In East Grand Forks, police register and monitor changes in the residence, employment and vehicle information of offenders ranked as Level 1, the lowest risk to reoffend. The information is not made public, but police regularly meet with them to make sure they stay in compliance. For Level 2 offenders, police provide what information they have to schools.

"If they're Level 3, we do a full official community notification -- go to schools, hold an open meeting," said Andy Boen, one of two East Grand Forks officers assigned to monitor sex offenders registered in the city.

No Level 2 or 3 offenders are registered in the city now, he said.

"Regardless of level, if they fail to register, or jump to another city without notifying us, when they're found it's a felony and adds five years to the time they're required to register," he said.

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Informed public

It has become almost routine, the occasional reminder that people who have committed serious, sometimes horrific sex crimes may live down the street -- or anywhere.

In late December, police in Bemidji announced an address change for a convicted Level 3 sex offender living there, providing his name, age, physical description, old and new addresses and criminal history: "sexual contact with female victims ages

9-18."

"This notification is not intended to increase fear in the community," the police said. "Law enforcement believes that an informed public is a safer public."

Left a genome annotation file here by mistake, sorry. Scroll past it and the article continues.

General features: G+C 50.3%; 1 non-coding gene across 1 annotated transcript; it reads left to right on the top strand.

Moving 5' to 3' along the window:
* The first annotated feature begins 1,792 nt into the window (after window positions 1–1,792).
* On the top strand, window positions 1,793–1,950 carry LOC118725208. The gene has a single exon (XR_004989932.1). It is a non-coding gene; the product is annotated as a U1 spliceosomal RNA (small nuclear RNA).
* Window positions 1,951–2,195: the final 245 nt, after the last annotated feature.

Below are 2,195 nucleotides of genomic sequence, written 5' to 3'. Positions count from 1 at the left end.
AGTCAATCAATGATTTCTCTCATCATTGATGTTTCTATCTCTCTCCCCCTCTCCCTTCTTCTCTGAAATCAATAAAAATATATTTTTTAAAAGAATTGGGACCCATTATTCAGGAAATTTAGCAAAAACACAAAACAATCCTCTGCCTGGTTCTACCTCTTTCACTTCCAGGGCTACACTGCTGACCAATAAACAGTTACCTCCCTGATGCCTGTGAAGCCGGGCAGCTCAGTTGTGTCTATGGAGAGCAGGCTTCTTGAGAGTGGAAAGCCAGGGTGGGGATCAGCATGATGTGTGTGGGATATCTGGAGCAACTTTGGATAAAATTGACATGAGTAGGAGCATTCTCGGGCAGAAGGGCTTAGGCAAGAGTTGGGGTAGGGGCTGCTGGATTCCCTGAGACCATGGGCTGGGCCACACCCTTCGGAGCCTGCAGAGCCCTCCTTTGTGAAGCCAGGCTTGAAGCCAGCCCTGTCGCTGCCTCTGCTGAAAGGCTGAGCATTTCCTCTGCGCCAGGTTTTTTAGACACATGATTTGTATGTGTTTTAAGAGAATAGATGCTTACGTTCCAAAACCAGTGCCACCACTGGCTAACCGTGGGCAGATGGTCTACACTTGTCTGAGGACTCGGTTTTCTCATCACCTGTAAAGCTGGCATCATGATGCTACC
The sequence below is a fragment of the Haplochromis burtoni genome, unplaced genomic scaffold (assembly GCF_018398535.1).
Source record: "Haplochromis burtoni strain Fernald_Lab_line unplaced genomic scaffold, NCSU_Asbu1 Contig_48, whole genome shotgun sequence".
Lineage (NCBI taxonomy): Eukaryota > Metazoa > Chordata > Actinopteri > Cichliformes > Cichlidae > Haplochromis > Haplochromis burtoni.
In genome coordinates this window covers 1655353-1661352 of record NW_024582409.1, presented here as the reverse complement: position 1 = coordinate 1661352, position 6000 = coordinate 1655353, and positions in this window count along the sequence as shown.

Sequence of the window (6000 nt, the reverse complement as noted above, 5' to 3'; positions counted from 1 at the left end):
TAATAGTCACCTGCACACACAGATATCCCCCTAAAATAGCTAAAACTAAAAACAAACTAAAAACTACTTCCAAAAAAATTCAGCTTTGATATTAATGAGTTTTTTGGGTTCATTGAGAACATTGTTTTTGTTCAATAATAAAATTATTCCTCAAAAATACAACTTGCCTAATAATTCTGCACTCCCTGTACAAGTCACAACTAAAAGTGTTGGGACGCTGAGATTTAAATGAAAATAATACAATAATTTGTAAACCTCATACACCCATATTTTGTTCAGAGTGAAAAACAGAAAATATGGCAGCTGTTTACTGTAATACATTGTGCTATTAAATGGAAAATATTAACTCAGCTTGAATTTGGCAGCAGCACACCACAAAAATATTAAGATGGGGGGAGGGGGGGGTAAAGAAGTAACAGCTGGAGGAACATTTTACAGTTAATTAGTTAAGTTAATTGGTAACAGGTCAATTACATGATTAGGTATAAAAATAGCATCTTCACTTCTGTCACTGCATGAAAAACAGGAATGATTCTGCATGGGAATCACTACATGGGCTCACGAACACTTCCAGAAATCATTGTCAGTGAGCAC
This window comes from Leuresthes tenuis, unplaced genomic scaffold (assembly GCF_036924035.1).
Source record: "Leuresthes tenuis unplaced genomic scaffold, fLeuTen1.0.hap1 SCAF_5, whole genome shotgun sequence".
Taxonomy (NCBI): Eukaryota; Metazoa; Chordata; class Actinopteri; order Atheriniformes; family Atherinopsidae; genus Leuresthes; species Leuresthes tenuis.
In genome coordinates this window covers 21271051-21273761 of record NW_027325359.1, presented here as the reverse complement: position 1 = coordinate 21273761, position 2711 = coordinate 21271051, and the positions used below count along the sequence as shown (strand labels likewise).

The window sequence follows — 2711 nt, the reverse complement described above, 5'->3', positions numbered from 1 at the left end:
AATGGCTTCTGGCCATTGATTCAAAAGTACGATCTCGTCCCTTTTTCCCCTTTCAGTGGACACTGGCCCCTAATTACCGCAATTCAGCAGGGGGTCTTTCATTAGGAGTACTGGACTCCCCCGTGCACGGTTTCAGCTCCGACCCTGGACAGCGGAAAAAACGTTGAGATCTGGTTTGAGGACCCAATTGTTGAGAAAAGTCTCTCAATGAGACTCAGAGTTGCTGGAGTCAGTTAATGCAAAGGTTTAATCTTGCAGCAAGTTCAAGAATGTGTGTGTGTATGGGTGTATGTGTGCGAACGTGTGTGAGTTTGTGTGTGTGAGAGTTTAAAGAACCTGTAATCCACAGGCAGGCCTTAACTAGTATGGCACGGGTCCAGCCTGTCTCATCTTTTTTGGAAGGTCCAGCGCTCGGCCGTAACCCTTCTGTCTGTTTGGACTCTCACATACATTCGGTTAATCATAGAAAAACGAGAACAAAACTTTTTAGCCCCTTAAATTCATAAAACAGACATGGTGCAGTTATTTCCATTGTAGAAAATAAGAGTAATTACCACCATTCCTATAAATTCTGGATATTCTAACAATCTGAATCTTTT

Also in December, Johnny Corrales, 27, of Ada, Minn., pleaded guilty in Norman County District Court to a felony charge of failing to register at a new address as a predatory offender. A convicted rapist, he was arrested in Phoenix in October in the company of a 16-year-old runaway from Minnesota, the Arizona Republic reported.

He is to be sentenced in Ada on Wednesday.

Where to live?

Sparked by some ghastly and highly publicized crimes, registration of convicted sex predators was mandated across the country in the mid-1990s. Then came laws and procedures for public notification. More recently, concerned parents and others have pushed hard for laws restricting where registered sex offenders may live, work or simply be.

Jessica's Law, a form of which has been adopted by half the states, prohibits sex offenders from living within a certain distance -- typically, 500 to 2,500 feet -- of a school, park or other place where children may gather. It was sparked by the abduction of 9-year-old Jessica Lunsford, who was killed in Florida by a transient sex offender. He was required by state law to register but had failed to keep his address up to date.

Prodded by a Fargo mother who was alarmed to find that North Dakota imposed no such limits, the 2007 North Dakota Legislature considered several restrictive bills. But Fargo Police Chief Keith Ternes and others cautioned against such an approach, saying it was impractical and could give a false sense of security. Longer prison terms and tougher parole requirements would do more to protect children, they said.

Most of the 2007 proposals were withdrawn, defeated or rolled into one bill that did pass, not declaring certain areas off-limits but leaving local school officials to determine when and under what conditions offenders could be on school grounds -- to vote, for example, or to attend a parent-teacher conference.

Stenehjem said Friday that he was aware of one bill draft circulating this session that would bar sex offenders from a zone, probably 1,000 feet, around a school. He said he planned to find the sponsor and share his reservations.